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Opinion: Should we have the freedom to choose death?: Debating MAiD in Canada

Commentary

Canada’s legalization of assisted death in 2016 has set off one of the most contentious debates in Canadian society. With the federal government pushing to expand the eligibility of those with access to medical assistance in dying (MAiD) to those suffering from mental illnesses or even potentially minors, that debate has only intensified. Today, we are pleased to present two young leaders from the Canada Strong and Free Network’s Conservative Values Tomorrow mentorship program who are taking on this topic for The Hub in a debate-style format.

Noah Jarvis argues we should be focusing our efforts on treating and comforting the vulnerable instead of killing them, while Jonah Davids believes that if we truly are committed to protecting individual freedoms, this necessitates allowing people to access MAiD even if it makes us uncomfortable.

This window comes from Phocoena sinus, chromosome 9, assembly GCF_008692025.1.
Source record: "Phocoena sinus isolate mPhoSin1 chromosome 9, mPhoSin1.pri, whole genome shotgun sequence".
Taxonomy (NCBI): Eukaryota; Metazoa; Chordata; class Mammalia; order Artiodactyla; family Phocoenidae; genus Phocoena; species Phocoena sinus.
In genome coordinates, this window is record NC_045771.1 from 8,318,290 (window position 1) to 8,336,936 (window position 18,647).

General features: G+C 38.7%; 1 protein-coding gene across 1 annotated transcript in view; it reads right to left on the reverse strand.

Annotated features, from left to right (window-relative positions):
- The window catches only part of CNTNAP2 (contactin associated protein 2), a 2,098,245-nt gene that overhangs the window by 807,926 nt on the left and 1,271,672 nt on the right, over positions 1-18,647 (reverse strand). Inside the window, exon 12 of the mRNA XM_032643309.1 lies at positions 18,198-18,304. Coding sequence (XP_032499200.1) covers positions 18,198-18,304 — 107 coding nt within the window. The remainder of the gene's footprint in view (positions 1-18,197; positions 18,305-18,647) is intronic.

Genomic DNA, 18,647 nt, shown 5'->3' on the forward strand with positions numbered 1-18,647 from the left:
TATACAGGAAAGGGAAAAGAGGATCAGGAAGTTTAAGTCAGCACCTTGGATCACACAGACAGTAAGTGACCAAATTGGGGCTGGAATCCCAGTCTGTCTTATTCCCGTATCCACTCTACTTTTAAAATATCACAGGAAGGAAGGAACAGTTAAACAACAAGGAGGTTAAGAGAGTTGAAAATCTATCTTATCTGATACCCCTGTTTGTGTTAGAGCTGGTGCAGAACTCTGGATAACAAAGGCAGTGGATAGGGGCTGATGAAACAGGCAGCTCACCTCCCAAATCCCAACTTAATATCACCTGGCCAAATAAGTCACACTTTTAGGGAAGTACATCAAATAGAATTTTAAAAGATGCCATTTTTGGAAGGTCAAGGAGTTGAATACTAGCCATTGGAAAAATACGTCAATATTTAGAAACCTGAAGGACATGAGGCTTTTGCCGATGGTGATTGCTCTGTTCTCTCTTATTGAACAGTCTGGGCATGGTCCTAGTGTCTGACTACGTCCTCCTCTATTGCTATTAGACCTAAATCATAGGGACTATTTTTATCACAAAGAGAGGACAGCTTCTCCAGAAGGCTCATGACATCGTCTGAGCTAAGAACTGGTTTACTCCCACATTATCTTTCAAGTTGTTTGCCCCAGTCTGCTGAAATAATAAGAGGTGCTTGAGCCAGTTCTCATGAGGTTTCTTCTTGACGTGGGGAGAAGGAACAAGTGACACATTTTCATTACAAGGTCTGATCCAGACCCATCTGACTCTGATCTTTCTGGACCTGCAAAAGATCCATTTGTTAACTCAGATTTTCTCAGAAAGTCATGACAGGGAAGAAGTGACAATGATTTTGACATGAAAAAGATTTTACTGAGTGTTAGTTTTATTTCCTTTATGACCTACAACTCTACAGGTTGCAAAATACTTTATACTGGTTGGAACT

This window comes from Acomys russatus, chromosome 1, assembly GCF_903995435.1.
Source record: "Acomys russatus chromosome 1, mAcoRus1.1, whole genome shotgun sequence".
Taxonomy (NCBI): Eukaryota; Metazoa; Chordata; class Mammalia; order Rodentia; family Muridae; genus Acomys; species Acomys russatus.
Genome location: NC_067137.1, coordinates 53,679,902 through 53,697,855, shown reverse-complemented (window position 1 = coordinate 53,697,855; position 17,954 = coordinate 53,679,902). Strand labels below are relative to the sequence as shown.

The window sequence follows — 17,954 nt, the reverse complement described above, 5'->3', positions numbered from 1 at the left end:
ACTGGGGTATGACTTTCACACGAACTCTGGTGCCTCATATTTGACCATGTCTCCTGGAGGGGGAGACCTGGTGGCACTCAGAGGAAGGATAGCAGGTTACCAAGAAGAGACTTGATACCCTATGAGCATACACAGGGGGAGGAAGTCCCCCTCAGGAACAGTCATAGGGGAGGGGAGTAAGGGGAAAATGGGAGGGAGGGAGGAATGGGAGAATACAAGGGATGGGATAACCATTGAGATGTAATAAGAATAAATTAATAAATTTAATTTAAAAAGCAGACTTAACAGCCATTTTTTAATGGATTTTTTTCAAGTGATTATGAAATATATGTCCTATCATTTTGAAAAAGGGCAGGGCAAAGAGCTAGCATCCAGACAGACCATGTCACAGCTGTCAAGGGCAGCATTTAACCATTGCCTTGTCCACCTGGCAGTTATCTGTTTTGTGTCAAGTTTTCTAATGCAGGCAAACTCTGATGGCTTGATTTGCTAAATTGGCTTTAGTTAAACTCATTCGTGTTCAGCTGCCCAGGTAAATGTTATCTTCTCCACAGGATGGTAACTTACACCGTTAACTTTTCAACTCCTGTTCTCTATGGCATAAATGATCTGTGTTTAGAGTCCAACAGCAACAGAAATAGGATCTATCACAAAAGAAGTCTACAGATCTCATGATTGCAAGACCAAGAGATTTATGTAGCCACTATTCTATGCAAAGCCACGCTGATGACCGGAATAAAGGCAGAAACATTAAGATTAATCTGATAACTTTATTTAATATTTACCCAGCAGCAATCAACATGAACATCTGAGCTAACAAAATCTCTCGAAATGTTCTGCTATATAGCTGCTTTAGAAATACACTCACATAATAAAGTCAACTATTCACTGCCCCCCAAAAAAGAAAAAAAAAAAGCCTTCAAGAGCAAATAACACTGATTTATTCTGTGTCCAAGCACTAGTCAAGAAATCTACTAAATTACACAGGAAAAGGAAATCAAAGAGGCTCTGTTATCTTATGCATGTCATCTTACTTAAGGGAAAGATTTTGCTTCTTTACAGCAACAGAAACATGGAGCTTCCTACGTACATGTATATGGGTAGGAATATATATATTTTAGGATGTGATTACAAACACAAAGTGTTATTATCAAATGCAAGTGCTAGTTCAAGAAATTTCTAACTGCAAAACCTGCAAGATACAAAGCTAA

We should help treat the vulnerable, not kill them

By Noah Jarvis

In Canada, we are supposed to appreciate the value of every individual’s life and help those unable to see the value in their own lives to see said value. We set up suicide hotlines to help people who are on the brink of killing themselves. We tell the tragic stories of people, like Amanda Todd, who have killed themselves so that we can confront the sad reality of suicide and what leads to it. However, the expansion of medical assistance in dying (MAiD) in Canada represents a sharp departure from cherishing each individual’s life. Instead, it normalizes suicide as a socially valid option. 

Canadians suffering from mental illness and/or physical disabilities will soon be able to apply for and receive MAiD, a departure from the previous requirement that the patient had to be suffering from a condition that makes their death reasonably foreseeable.

The lives of Canadians battling disabilities and mental illnesses are no less valuable than those with able bodies and sound minds. Yet, instead of helping these people live fulfilling lives despite their ailments, we are euthanizing them.